Monday, June 13, 2005

Larry, Moe, and Mustafah

From the New York Times:

MAHMUDIYA, Iraq – A small but telling test of Iraq’s fledgling army came recently in this troubled farm town south of Baghdad, when a group of Iraqi soldiers, ending a house raid and rushing to board pickups they use as troop carriers, abandoned the blindfolded, handcuffed man they had come to arrest.

“They left the detainee,” an astonished American soldier said, spotting the man squatting in the dust along a residential street. “They just left him there. Sweet.”

The Iraqi troops were on their seventh house raid of the morning, part of a cordon-and-search operation in an area of towns and farmland so dangerous that American soldiers call it the Triangle of Death. Prompted by the soldier, the Iraqis ran back for the detainee, and managed much of the rest of their mission effectively, rounding up 13 insurgent suspects in three hours without having to call for direct involvement of the watching American troops.

Such limited successes stand against a backdrop of American disappointment with many of the Iraqi units, whose effectiveness is crucial to a future American troop withdrawal.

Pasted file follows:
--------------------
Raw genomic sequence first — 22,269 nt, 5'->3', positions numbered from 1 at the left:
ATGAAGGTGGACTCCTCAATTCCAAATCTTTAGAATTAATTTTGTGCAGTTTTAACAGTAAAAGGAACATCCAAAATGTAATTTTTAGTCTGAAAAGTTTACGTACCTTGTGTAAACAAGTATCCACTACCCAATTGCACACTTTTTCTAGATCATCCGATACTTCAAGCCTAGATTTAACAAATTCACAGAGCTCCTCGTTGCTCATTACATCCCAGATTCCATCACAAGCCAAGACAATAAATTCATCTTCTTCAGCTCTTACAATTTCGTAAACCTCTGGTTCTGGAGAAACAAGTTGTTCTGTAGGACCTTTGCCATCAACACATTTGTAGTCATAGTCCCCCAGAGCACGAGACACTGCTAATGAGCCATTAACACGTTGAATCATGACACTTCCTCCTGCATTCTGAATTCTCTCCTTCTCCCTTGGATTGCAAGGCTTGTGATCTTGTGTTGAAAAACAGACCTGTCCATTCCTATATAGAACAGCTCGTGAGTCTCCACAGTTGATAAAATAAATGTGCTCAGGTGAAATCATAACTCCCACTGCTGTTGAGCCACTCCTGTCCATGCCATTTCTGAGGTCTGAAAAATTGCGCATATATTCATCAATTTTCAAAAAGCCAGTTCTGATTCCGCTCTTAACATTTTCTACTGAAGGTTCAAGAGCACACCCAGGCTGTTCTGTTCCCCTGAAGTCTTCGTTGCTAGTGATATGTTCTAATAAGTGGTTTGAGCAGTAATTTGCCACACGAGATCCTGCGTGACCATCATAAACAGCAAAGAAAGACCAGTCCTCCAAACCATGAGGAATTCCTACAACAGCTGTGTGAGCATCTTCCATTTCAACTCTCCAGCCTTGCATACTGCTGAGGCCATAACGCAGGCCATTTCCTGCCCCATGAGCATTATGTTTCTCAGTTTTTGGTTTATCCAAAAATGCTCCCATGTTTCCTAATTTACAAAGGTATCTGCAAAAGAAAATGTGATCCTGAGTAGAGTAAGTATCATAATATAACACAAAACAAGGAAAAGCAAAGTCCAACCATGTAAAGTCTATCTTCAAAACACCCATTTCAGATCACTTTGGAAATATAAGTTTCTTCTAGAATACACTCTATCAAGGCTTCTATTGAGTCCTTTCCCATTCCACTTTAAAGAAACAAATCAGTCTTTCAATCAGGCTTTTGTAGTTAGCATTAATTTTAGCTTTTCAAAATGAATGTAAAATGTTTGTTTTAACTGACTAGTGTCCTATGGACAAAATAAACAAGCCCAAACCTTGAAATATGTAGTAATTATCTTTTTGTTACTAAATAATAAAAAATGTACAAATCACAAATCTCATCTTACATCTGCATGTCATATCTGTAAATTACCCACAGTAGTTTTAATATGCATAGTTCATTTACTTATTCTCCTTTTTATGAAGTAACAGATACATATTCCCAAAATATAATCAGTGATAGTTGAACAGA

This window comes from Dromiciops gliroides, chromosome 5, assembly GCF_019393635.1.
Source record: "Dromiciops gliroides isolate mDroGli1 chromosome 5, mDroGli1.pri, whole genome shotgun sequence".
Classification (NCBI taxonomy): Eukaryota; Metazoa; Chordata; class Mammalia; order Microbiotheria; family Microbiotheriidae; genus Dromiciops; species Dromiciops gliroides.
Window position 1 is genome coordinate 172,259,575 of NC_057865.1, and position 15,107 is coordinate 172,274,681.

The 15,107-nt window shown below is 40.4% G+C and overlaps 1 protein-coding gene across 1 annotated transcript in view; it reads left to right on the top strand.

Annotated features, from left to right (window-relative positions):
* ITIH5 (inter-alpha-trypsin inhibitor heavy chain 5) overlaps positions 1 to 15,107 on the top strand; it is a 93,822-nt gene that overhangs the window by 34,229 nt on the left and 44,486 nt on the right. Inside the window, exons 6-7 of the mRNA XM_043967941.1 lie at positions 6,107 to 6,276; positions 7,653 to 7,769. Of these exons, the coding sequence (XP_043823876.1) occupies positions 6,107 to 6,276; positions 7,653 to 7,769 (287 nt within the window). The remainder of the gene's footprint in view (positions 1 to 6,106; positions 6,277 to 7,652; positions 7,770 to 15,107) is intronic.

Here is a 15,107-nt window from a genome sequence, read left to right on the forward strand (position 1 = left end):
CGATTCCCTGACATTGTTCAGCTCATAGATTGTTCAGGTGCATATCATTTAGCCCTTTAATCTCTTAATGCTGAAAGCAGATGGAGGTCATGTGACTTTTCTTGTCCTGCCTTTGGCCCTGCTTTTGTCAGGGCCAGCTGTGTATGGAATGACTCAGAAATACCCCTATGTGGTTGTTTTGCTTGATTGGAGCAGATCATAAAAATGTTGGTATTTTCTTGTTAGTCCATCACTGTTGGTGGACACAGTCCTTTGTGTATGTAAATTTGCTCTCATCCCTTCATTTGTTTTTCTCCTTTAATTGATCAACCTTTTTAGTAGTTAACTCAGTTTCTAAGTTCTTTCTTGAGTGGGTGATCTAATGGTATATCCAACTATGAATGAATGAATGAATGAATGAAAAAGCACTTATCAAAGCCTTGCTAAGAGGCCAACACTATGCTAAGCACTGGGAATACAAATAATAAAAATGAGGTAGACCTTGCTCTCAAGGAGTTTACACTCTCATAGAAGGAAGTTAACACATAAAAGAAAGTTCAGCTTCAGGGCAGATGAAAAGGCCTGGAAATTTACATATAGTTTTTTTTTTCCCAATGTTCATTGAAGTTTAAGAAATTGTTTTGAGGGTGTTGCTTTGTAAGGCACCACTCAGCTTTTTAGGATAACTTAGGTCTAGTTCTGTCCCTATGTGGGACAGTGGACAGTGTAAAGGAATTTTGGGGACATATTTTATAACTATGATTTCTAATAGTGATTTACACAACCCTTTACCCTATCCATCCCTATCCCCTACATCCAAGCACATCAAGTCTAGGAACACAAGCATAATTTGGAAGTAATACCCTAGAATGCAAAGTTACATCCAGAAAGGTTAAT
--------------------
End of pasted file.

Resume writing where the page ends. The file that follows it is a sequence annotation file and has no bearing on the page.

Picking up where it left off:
Despite the Bush administration’s insistent optimism, Americans working with the Iraqis in the field believe that it could be several years, at least, before the new Iraqi forces will be ready to stand alone against the insurgents.

To those of us of a certain age, this whole scenario has a decidedly familiar ring. They used to call it “Vietnamization;” the U.S. military training the home-grown troops to defend their own country so we wouldn’t have to. How did it work? Well, just ask the residents of Ho Chi Minh City. It used to be called Saigon before the North Vietnamese army rolled into town and swept away the newly-minted South Vietnam army like Sherman rode through Georgia.